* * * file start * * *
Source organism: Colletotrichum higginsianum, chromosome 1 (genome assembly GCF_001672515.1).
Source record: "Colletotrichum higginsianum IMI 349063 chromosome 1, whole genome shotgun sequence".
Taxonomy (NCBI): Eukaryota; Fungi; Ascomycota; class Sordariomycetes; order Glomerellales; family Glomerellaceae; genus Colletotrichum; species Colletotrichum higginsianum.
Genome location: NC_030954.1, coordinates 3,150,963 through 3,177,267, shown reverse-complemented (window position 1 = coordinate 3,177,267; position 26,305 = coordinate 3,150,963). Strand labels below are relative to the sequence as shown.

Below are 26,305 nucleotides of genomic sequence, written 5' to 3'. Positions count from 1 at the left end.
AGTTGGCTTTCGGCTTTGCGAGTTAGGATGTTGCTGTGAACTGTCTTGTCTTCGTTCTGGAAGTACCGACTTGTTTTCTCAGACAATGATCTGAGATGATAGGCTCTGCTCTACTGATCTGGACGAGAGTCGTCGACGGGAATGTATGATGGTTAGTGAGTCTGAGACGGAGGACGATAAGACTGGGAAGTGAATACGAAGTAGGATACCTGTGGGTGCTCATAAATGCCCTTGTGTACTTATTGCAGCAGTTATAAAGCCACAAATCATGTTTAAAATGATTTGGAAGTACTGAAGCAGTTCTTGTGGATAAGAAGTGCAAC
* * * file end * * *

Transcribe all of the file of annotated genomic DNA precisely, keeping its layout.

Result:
Source organism: Colletotrichum higginsianum, chromosome 1 (genome assembly GCF_001672515.1).
Source record: "Colletotrichum higginsianum IMI 349063 chromosome 1, whole genome shotgun sequence".
Taxonomy (NCBI): Eukaryota; Fungi; Ascomycota; class Sordariomycetes; order Glomerellales; family Glomerellaceae; genus Colletotrichum; species Colletotrichum higginsianum.
Genome location: NC_030954.1, coordinates 3,150,963 through 3,177,267, shown reverse-complemented (window position 1 = coordinate 3,177,267; position 26,305 = coordinate 3,150,963). Strand labels below are relative to the sequence as shown.

Below are 26,305 nucleotides of genomic sequence, written 5' to 3'. Positions count from 1 at the left end.
AGTTGGCTTTCGGCTTTGCGAGTTAGGATGTTGCTGTGAACTGTCTTGTCTTCGTTCTGGAAGTACCGACTTGTTTTCTCAGACAATGATCTGAGATGATAGGCTCTGCTCTACTGATCTGGACGAGAGTCGTCGACGGGAATGTATGATGGTTAGTGAGTCTGAGACGGAGGACGATAAGACTGGGAAGTGAATACGAAGTAGGATACCTGTGGGTGCTCATAAATGCCCTTGTGTACTTATTGCAGCAGTTATAAAGCCACAAATCATGTTTAAAATGATTTGGAAGTACTGAAGCAGTTCTTGTGGATAAGAAGTGCAAC